To learn more about Chris and Team Bogie, visit



Training Tools for Developing Great People Skills

This event is sponsored by HRDQ. For 45 years HRDQ has provided research-based, off-the-shelf soft-skills training resources for classroom, virtual, and online training. From assessments and workshops to experiential hands-on games, HRDQ helps organizations improve performance, increase job satisfaction, and more.

Learn more at

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Move Over, Move Up, Or Move On: 9 Proven Leadership Lessons for Optimal Results

“Chris is an excellent presenter. He kept my interest throughout his presentation, and focused on practical ideas that are of most importance to a boots-on-the-ground manager. Bravo!”

– Wiliam B.

Move Over, Move Up, Or Move On: 9 Proven Leadership Lessons for Optimal Results

“Great reminders for leadership success and a few tips for improvement in multiple areas!”

– Nikole B.

Move Over, Move Up, Or Move On: 9 Proven Leadership Lessons for Optimal Results

“I liked the information Mr. Boguslaw gave. It was short, sweet, to the point, and was still meaty (full of info!). Thank you so much for the information!”

– Allyn Kim G.

5 Responses

  1. Question: How do you help an employee who acts passive aggressive towards them as a leader when it truly comes out of insecurity, if they’ve already tried to be aware, and be careful around it?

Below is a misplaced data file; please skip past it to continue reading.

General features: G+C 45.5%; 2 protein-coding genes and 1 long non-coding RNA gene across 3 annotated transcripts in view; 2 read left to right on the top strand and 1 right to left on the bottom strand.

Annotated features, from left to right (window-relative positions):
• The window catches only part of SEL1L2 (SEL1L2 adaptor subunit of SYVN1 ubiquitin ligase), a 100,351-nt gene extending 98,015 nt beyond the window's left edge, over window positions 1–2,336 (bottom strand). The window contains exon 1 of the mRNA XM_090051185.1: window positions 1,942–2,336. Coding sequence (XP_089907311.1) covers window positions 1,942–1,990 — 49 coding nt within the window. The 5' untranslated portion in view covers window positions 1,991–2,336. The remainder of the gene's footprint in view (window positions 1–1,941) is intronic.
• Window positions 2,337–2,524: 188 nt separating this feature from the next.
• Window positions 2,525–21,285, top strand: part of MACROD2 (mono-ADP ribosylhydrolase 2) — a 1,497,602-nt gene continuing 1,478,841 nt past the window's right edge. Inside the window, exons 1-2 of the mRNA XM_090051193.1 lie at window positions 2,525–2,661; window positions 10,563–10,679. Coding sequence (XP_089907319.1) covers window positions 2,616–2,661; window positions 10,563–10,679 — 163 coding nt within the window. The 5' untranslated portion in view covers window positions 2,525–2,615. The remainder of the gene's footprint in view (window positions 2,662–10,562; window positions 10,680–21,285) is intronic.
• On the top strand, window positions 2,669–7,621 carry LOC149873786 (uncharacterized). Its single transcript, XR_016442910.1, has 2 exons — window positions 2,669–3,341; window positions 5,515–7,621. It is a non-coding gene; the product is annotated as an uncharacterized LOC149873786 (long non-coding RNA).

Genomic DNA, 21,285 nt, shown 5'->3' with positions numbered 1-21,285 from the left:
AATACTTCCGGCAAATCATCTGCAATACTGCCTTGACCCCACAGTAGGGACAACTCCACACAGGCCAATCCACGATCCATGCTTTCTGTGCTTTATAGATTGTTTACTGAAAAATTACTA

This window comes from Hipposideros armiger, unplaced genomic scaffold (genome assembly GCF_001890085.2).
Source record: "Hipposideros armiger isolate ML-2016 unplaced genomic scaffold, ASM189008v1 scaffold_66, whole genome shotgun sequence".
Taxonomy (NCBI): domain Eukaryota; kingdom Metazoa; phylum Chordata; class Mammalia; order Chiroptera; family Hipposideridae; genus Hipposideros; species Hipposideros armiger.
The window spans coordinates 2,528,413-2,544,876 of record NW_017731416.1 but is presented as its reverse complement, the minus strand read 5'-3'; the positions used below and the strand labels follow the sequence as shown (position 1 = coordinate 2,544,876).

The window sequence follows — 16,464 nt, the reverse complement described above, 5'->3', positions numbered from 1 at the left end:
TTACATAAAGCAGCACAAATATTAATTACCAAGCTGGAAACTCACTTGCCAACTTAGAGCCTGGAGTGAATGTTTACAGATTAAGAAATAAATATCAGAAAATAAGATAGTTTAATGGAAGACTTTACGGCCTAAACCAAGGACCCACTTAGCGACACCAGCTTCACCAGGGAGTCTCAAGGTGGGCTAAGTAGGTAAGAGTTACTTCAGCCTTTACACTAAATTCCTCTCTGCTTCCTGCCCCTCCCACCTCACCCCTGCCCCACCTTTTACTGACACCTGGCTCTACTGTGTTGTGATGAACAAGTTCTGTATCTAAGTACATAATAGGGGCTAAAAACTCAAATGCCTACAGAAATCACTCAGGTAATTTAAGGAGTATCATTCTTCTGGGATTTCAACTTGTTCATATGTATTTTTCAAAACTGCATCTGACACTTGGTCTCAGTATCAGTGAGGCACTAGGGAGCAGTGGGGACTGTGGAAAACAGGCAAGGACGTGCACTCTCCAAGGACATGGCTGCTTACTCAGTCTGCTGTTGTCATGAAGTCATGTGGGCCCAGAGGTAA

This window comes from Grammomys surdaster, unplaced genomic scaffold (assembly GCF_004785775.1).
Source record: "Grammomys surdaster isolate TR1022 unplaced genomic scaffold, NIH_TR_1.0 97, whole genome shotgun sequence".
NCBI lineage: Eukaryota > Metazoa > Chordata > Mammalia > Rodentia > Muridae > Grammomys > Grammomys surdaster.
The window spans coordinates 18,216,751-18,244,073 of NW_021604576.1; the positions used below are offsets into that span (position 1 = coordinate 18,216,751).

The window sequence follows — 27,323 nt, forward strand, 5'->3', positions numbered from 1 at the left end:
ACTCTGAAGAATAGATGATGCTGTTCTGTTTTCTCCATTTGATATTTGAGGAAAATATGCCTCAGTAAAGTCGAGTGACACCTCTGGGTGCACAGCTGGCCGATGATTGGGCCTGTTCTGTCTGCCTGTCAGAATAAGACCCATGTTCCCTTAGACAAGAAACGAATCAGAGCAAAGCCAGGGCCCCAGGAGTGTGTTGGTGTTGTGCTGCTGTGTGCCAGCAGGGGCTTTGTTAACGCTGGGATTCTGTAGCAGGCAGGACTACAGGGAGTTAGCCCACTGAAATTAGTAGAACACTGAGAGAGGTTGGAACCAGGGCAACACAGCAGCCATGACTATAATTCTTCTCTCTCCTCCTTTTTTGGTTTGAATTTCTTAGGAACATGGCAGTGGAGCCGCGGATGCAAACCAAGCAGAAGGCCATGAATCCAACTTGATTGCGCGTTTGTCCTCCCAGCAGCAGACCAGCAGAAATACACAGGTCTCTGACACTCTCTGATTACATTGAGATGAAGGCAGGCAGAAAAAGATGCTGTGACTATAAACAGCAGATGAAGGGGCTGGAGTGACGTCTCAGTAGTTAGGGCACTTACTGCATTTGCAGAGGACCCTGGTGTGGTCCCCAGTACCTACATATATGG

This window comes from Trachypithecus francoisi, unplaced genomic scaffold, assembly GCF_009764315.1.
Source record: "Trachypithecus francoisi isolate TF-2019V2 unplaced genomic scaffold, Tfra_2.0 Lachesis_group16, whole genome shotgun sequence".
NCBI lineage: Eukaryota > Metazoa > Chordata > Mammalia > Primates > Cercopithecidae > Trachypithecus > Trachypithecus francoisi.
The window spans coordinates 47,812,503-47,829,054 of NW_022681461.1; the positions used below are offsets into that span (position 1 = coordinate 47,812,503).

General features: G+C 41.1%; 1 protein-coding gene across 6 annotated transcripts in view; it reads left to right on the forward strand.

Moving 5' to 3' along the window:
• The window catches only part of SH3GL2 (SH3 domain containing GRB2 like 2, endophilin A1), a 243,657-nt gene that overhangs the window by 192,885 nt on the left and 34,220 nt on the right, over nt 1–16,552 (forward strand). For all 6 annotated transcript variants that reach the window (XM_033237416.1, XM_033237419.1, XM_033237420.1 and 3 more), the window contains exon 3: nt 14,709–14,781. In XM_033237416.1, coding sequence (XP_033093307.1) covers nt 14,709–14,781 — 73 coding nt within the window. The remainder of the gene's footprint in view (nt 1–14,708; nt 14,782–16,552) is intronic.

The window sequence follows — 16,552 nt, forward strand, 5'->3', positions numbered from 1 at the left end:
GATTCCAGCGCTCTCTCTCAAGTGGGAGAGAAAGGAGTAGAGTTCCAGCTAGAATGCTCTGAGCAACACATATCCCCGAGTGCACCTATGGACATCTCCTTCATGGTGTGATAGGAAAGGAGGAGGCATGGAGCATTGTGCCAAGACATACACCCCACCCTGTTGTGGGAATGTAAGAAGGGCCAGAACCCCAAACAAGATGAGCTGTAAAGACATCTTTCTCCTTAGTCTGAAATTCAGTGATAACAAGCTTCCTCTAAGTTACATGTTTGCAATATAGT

Answer: That’s hard, Very difficult, but the way to deal with that is at the moment that whatever behavior that’s unacceptable happens, it’s addressed that. I’ve made many mistakes in my career of kicking the can down the road and the problem got worse and worse. So one is actually talking with the person and saying, you know, this is unacceptable behavior because you did X, Y, and Z, that doesn’t represent our core values of positive communication, kindness, whatever the values are that your team has put together. And the hard part is letting them know the ultimatum, you know this won’t be tolerated. If it happens again, you know, assuming you’ve given a couple of chances you, you’ve done your due diligence, um, there’s got to be a consequence at the end and unfortunately, there’s a lot of organizations that don’t allow for that consequence to happen at that level. It’s like, you know, you’ve taken it up, the chain is for, you can get it and the answer is well, just deal with. Well, then, what happens, that ruins the manager’s quality of life than the managers going to cut out and then the system just perpetuates itself.

  2. Question: What are some of the most common reasons teams fail?
    Answer: I think some of that lack of communication, they know the communication isn’t clear, the expectations are clear. Management isn’t dealing with a difficult employee. And, you know, that’s a problem. If there’s an employee who is, doesn’t play nice in the sandbox, and it’s not being addressed, there’s the danger of losing your thoughts. So, yeah, I’d say, not clear and expectations. Poor communication, and not hold folks accountable. There’s three, there’s probably a lot more in it.